What did the data you got back show? Was there anything in the data that showed that we can’t move ahead with the return to clubs on June 21?
The data was successful. Out of the 6,000 people coming into the event, only one or two tested positive. After the events, it was so minimal, I don’t even know if we had any. There may have been a handful in the 16,000 people who attended events across the country at Sefton Park and the snooker. Even then, it’s difficult to figure out if it was precisely from the events. Everything was carried out very, very successfully.
The really difficult part is the COVID situation seems to be changing on a day-to-day basis. Hopefully the work we did on April 30 and May 1 will get us to June 21, but it seems that everything might have shifted in the past few days. I really don’t know, but whatever happens, the first time was incredible.
What do you see for the future of clubbing in the UK moving forward? Do you think we’ll see things like pre-event testing for the foreseeable?
I honestly don’t know, I hope not. If it does come in, it’ll be a short term necessity. If it does remain, hopefully it will still be free for people but that can’t be permanent. Obviously we just want to go out there and party. I would worry about the levels of intrusion if it carried on for a long time, but I am desperate for events to return. I don’t want testing, but I certainly don’t want to carry on not earning income, just like thousands and thousands of other people in the same position. It’s an awful catch-22 to be in.
We’ve seen a lot of festivals postponed once again because of a lack of government-backed insurance. Do you feel this is a failing on the Government’s behalf, especially after the data from the pilot events was so positive?
In one word, yes. I really can’t see the logic, especially when they are guaranteeing events in other areas. Maybe it falls back into what I was saying earlier, that they genuinely don’t understand the economic footprint and cultural significance of electronic music. Hopefully we’ll be able to start to change their perceptions in the next few months. In terms of insurance, I think that should be organised immediately. It’s really frustrating that it hasn’t been, but again, it is up to the powers that be. I know that Michael Kill at the NTIA [Night Time Industries Association] has been banging down the door, trying to get support for the electronic music industry. If he can’t get a straight answer, I don’t think anyone can.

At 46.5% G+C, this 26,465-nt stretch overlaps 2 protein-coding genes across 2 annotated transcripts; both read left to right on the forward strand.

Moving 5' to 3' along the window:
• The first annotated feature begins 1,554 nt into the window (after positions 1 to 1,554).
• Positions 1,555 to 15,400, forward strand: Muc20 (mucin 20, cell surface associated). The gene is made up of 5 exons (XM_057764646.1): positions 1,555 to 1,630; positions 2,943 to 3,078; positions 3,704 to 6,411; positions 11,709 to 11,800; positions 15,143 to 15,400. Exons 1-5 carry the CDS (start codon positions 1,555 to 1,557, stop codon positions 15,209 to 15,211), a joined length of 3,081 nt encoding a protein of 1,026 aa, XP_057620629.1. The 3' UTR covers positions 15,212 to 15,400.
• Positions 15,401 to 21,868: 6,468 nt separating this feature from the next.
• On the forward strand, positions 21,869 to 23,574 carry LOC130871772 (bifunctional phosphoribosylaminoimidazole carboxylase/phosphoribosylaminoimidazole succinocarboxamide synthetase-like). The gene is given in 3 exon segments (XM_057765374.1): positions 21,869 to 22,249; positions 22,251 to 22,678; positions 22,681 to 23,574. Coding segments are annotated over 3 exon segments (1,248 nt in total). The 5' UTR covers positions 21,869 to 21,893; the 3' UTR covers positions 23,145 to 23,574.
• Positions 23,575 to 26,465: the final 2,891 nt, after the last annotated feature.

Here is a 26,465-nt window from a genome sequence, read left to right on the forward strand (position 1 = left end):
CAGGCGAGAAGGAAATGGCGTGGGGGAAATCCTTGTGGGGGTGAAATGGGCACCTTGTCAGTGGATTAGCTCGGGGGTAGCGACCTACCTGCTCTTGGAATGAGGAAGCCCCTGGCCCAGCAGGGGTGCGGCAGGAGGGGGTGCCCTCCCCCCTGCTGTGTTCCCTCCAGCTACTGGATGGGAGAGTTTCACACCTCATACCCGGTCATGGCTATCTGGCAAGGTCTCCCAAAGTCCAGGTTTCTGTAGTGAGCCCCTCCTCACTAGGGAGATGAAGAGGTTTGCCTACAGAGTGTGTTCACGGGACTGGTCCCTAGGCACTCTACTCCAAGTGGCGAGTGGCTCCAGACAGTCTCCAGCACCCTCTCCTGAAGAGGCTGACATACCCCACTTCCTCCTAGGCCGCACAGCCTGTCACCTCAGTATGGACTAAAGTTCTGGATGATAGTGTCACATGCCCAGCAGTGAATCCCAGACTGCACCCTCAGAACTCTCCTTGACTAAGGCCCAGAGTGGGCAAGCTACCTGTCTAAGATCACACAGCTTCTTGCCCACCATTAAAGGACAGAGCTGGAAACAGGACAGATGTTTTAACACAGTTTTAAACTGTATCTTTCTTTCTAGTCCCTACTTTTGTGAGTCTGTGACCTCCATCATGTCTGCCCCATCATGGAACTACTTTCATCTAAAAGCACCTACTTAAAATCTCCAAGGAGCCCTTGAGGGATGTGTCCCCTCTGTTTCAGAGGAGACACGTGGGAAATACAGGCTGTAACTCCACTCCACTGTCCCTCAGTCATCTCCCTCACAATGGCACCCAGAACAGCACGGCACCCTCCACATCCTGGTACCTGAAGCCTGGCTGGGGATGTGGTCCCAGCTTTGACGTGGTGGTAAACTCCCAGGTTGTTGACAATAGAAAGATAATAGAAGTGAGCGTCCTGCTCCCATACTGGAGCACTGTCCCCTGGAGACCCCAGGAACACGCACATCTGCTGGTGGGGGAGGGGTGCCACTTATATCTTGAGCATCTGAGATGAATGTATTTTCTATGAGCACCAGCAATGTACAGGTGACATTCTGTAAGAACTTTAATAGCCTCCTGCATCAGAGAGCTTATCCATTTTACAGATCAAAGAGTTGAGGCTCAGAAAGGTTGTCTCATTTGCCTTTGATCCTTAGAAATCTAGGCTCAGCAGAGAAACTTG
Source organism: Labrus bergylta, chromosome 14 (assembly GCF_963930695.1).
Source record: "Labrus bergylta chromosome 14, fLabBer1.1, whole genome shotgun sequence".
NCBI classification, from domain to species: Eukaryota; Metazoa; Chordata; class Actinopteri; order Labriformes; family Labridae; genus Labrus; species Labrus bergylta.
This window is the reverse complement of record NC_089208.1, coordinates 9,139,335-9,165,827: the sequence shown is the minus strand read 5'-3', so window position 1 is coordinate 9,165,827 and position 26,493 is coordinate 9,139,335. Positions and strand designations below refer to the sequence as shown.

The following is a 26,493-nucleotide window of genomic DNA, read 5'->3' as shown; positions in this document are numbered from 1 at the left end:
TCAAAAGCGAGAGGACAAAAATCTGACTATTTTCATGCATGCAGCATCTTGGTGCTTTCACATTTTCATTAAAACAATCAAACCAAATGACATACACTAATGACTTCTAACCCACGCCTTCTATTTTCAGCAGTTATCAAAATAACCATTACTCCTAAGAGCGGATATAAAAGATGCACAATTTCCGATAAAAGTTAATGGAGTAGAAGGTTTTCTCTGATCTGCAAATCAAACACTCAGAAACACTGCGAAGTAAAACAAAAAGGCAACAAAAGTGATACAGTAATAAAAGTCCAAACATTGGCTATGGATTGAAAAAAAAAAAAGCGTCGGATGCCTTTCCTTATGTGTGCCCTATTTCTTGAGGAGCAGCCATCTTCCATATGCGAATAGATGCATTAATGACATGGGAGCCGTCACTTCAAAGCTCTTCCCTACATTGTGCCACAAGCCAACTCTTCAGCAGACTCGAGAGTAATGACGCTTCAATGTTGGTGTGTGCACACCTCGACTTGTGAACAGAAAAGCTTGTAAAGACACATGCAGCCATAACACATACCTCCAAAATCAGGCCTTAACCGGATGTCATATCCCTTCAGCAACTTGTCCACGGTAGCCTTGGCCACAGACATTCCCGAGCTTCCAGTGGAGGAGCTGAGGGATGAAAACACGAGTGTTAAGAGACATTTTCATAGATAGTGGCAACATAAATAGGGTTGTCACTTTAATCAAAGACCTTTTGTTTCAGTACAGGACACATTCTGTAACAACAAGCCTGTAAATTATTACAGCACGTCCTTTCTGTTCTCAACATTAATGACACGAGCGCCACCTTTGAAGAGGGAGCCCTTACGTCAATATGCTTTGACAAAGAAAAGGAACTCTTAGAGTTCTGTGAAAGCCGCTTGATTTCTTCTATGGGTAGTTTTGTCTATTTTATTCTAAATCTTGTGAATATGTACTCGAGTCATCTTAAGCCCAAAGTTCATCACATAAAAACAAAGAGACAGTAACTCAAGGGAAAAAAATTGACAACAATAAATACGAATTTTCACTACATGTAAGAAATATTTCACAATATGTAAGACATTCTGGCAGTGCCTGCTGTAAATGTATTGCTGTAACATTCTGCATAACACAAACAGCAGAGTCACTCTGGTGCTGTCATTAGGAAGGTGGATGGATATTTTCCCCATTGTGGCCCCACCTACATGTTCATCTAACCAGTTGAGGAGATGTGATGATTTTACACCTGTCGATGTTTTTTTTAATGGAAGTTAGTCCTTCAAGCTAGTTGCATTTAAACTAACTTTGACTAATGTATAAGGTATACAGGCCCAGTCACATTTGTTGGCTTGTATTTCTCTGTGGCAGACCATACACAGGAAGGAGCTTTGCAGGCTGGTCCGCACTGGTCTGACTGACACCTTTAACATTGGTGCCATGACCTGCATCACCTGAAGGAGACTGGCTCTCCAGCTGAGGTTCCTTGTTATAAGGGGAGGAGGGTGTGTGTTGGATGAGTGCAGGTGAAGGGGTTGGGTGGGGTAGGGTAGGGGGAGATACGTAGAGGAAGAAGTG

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What events does CIRCUS have planned for the rest of the year?
We’ve got a series of major events booked all summer long. We’ve got a Sasha show that’s sold out, I’m playing for five hours for NHS charities which is sold out, and we have two elrow shows that are almost sold out as well. We then have two CIRCUS main shows that will be unbelievably high profile. We’ve got all sorts throughout the rest of the year, hopefully at Bramley Moore Dock where we did the pilot events. We hope to be able to keep the keys after for a bit longer as Everton FC’s new stadium will be built there. We’re just hoping we can get back to it all and start to claw back the fourteen months that we lost.
Paddy Edrich is a freelance writer, follow him on Twitter